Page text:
The program went on and when it was over they gave me my Christmas stocking with cany and a little book in it. Then I started home to my Grandmas and stopped at at Weirs again. When I told what happened she almost took my head off for losing John's calico school bag and I told her I could not help it and then began to cry and went home to grandmas. When I got there she was glad I was back and ate some of my candy but she could not read my book as it was written in English. I never forgot Mrs. Weirs and I never liked her anymore.

My parents next moved from Secor to our farm at Benson where we had build a new home, as I said before, of two rooms up and two rooms down but was not plastered. That year we lived in it that way but next summer we had it plastered. I was thirteen years old. I had to go out and work for other people, mostly always working for farmers. I worked for my husband's sister as she was not very strong and had small children. It was here I met my husband, Mr. Kirk Meyer. I also worked for a family near Minonk by the name of Jacob Lohnes. He was a squire of that township. I was there two summers and it would happen he would marry couples who could not understand English. Then I had to be the interpreter. I was home one winter. My father asked me how I liked it. I said I liked it all right but could not stand to do the washings which were very large and I cried. It was at the time I worked for Mr. Lohnes when we had a total eclipse of the sun. It was dark as night and the chickens went to roost. When the sun came out again they all crowed and thought it was morning.

The following summer Mr. Lohnes came after me again. I worked for him that summer and then in the winter I worked fro John Woltzen near Benson and stayed there until spring. Then I went to Washington and worked for Dr. Wilson. I was then fifteen years old. I stayed there for one year. Then after that I worked for Mrs. Davis father at the same time. We were just one mile apart. Then I got a felon on my finger and I had to go to Eureka to have my finger lanced and he told me I could not work for a week so sister Mary and I decided we would go home fro a week, and as there was no Benson yet, but the grading was all done for the new Santa Fe railroad.

We met and walked to Eureka and stopped at the doctors and he tied up my finger with bacon. Then we had our little bundles and started out on the new grade, the sun came out and thawed out the frost, and it got muddy and slippery and there were a few streams between the places where the culverts were to be so we got our feet wet. Then got on the grade again and started. Our feet became so coated with mud that we took our shoes off and went bare footed on the slippery mud and frost. It was sixteen miles from Eureka to our folks. We left at nine o''lock in the morning and arrived about five in the evening. When we arrived we got a scolding from Mother for coming barefooted so she got a bucket of warm water and washed our feet and gave us something to eat. We did not get a cold from exposure.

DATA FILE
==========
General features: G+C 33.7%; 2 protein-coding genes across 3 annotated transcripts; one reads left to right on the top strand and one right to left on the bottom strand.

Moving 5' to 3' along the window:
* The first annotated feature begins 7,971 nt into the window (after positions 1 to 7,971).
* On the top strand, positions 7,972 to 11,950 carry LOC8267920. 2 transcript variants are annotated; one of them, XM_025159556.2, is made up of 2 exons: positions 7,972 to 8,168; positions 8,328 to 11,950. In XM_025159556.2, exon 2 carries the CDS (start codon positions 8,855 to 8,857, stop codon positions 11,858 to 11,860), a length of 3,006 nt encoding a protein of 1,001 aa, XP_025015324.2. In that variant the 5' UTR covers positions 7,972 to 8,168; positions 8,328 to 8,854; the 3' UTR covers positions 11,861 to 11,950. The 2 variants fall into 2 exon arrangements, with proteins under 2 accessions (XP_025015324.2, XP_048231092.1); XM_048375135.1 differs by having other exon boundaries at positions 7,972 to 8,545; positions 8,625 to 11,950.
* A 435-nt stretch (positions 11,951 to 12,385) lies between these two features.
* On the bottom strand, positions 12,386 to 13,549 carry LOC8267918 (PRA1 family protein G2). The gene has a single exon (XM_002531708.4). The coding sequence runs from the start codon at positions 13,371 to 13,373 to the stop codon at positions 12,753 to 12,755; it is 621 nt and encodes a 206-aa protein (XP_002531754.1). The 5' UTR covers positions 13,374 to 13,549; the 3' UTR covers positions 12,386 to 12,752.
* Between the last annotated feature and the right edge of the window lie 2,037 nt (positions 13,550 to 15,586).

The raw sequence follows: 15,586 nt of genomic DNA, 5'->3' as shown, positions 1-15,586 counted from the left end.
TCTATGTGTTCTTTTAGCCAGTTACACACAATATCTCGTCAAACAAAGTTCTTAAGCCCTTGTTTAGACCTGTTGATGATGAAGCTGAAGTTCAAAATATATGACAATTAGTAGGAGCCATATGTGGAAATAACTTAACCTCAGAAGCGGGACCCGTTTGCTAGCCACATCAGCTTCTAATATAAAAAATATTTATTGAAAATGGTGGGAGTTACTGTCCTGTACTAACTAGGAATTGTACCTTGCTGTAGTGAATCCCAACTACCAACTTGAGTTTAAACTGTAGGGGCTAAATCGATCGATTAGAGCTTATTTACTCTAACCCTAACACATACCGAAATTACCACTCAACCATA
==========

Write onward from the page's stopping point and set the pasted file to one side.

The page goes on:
We stayed home a week and then walked back again and we went back to go to our places. When I got back to my place they had piled up the whole weeks work, so I just took my bundle and I went to my brothers and stayed there about a week, when a man by the name of Mr. Ray ask me to work for them. I stayed there all summer and liked it very well. I was then 17 years old. I was there at the time of the Chicago fire. All of the farmers went together and sent a carload of foodstuff on the 9th of October.

Then I left Rays and came home in October, as the folks had written me that I should come home as they had a new minister in Secor. My brother, Bill, and I went to confirming school together. We went four days a week. So we started to Secor to attend the class. It was eight miles there and eight miles back in the winter. We would go by horseback or drive but when the weather was bad we had to walk. There were six in our class. When we were through, the minister said we were all old enough to get married. He could, or he would marry us and I was the first one of the class to get married.

This was in 1872. I was married to Mr. Dirk Meyer on June 16, 1872 at his mothers house as all his people had small childaren at the time and could not go to my Fathers house as it was two miles away, so we decided to get married at Dirks mothers house. We had a very large room and high ceiling. It was round and had no end. It was the blue sky and under the cherry trees. We had the wedding supper in the house. Rev. Buszine married us. The choir from Secor came out and serenaded us. In the evening we had a chivaree. We gave them beer and cake.